We have a clear plan on what we need to do next and how we want to proceed, we just need to ensure we fit it all into the time we have left before handing in for marking.
The next task for me would be to talk to Matt the ceramics tech dem about a suitable glaze and about booking a kiln for firing.
We can all get together to finish off the surfaces of the hearts which are a little rough and need sanding smooth before glazing.
Born in 1968, UK. Lives and works in London, UK.
Clare Twomey is a British artist and a research fellow at the University of Westminster who works with clay in large-scale installations, Sculpture and site-specific works. Over the past 10 years she has exhibited at the Victoria and Albert Museum, Tate, Crafts Council, Museum of Modern Art Kyoto Japan, the Eden Project and the Royal Academy of Arts.
Within these works Twomey has maintained her concerns with materials, craft practice and historic and social context.
– Copied from http://www.claretwomey.com/profile.html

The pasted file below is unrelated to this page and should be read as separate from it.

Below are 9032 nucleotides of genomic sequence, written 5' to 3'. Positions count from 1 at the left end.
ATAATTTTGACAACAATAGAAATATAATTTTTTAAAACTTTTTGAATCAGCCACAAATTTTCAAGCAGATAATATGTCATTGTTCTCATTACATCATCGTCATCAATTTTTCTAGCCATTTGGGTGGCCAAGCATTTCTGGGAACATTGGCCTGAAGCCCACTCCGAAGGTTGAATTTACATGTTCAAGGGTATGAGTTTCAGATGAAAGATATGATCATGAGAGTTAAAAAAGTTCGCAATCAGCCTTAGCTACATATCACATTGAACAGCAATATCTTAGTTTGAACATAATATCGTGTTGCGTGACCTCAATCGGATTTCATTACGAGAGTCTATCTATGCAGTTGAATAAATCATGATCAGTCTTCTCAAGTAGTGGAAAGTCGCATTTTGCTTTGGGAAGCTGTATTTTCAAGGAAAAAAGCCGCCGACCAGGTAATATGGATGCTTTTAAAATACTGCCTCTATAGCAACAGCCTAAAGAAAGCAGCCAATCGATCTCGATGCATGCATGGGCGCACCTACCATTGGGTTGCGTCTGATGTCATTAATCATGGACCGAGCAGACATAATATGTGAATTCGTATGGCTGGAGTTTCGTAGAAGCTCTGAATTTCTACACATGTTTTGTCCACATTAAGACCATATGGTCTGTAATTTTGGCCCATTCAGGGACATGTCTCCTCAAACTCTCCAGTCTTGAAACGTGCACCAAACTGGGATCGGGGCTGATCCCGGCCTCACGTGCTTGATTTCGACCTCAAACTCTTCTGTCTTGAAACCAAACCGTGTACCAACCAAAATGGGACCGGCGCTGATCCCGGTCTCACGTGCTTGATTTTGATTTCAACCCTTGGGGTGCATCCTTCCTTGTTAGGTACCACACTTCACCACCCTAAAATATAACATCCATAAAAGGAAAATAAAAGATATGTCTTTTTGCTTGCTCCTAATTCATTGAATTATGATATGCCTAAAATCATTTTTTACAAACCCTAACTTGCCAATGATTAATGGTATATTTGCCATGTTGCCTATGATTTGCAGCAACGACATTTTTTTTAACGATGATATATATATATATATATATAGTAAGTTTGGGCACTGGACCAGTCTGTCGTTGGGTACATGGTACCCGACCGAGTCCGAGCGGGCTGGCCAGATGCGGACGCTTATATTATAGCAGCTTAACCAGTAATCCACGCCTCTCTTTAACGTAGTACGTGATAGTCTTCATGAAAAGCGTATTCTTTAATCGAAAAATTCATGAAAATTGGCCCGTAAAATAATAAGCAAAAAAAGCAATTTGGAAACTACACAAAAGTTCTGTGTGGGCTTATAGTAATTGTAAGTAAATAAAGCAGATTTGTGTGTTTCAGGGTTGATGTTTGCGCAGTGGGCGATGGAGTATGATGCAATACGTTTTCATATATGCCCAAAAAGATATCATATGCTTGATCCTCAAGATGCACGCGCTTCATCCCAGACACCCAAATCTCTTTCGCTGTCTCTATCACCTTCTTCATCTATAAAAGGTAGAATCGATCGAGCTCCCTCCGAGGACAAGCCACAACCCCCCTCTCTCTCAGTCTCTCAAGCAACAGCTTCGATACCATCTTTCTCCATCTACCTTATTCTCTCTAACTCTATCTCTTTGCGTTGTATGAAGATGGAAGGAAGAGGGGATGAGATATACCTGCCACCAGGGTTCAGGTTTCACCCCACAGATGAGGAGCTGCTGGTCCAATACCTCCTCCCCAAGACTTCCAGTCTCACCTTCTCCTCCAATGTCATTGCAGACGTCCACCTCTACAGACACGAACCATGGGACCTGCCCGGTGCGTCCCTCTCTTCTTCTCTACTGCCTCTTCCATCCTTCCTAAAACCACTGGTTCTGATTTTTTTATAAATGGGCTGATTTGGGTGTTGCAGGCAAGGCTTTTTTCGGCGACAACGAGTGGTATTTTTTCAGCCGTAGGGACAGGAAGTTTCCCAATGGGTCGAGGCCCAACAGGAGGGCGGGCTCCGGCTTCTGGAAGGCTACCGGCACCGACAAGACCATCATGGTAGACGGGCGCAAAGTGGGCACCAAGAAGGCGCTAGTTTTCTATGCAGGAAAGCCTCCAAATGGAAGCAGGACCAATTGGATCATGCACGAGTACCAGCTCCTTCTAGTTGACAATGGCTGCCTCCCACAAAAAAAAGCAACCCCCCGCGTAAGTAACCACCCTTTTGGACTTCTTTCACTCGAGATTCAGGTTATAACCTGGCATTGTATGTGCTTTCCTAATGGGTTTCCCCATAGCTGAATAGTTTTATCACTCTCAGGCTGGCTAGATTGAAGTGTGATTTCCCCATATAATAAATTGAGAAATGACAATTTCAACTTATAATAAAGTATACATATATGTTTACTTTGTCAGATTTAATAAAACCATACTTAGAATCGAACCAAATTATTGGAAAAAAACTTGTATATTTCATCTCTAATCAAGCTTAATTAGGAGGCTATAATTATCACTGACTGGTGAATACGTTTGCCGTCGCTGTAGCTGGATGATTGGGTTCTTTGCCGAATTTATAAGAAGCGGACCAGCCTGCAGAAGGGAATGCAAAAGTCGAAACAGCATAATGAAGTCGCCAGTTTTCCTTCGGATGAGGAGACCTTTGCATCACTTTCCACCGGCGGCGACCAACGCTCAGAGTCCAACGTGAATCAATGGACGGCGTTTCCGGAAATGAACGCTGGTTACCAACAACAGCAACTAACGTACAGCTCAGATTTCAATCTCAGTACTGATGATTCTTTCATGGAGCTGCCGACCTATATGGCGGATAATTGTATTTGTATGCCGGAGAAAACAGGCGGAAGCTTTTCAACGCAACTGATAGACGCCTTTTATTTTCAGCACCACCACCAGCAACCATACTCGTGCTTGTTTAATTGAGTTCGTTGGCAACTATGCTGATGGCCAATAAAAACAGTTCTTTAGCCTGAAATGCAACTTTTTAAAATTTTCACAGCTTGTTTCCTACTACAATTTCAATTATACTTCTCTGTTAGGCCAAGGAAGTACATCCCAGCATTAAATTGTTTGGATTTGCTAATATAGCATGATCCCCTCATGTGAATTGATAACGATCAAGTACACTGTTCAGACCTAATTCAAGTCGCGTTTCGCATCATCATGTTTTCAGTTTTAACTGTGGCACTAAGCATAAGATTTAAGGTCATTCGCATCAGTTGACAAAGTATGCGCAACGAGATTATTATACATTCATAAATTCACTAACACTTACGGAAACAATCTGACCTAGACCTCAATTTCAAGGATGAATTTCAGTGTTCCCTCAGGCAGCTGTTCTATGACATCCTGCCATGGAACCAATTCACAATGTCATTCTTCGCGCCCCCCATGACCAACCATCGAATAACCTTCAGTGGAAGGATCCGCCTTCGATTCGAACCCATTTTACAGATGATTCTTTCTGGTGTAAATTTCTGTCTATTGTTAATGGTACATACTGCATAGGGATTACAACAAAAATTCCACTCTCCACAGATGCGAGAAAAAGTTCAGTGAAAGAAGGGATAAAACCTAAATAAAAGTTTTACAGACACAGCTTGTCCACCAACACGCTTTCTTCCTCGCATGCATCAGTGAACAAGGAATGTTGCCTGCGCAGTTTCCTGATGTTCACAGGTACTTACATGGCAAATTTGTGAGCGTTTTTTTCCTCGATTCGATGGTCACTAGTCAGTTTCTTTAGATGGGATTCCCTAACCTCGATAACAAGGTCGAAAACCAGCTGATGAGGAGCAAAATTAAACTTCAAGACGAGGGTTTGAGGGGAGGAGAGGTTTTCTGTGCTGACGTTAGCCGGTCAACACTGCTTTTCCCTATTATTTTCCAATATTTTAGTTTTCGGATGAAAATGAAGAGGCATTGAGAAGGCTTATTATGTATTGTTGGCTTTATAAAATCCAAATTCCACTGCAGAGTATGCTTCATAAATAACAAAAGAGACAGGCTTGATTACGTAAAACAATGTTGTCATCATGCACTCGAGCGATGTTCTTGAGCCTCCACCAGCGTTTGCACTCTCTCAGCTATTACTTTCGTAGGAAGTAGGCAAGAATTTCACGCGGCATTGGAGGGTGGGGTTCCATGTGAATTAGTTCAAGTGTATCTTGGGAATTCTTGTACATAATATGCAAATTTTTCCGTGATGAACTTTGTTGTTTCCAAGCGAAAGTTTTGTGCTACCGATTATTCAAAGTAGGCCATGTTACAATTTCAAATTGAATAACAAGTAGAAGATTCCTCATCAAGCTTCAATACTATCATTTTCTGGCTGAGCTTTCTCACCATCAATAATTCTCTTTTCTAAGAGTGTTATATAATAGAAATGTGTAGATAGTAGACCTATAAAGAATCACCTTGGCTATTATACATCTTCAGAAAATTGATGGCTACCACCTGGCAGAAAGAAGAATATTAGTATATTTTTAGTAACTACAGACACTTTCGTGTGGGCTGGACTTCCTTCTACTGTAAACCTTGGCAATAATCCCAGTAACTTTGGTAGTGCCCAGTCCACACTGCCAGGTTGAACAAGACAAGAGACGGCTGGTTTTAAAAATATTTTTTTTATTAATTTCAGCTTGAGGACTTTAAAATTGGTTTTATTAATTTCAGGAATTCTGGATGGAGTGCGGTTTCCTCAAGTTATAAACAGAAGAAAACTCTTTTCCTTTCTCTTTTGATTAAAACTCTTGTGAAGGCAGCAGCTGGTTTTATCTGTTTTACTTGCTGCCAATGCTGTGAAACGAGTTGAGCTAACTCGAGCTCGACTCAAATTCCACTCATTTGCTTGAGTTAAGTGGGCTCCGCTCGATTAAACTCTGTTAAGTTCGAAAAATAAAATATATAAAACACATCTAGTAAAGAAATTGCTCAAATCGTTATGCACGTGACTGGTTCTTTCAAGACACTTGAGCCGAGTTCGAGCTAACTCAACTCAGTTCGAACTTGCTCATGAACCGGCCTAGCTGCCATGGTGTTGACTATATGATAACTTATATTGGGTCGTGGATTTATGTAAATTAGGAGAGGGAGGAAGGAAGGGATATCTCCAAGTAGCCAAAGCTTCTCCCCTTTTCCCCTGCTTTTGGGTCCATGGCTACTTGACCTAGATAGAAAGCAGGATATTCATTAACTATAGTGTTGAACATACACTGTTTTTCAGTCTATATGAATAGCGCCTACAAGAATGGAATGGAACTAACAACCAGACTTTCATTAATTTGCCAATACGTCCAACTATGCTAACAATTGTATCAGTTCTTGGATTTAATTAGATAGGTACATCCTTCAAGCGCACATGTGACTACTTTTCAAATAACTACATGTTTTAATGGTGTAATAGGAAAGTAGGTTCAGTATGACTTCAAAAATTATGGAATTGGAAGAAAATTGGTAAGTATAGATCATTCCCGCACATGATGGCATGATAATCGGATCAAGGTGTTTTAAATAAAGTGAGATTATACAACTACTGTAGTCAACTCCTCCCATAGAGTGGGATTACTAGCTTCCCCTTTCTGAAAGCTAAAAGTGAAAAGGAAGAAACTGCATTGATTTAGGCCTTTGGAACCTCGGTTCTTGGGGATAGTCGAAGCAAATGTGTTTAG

Some of my notes from the lecture:
– mostly works with clay
– Clay direction came from time in Edinburgh uni.
– MA at Royal Collage -5yr studio time
– teaching and studio practise and then into research, she questioned this, what is research actually?
– Practise now resides in research
– site is important, some works are site specific, problems resolved on site – work, problem, space, possession of site.
– working collaboratively allows the proper realisation of ideas, allows freedom of ideas beyond singular artists skill base, now no need for every skill e.g. Engineering in large projects.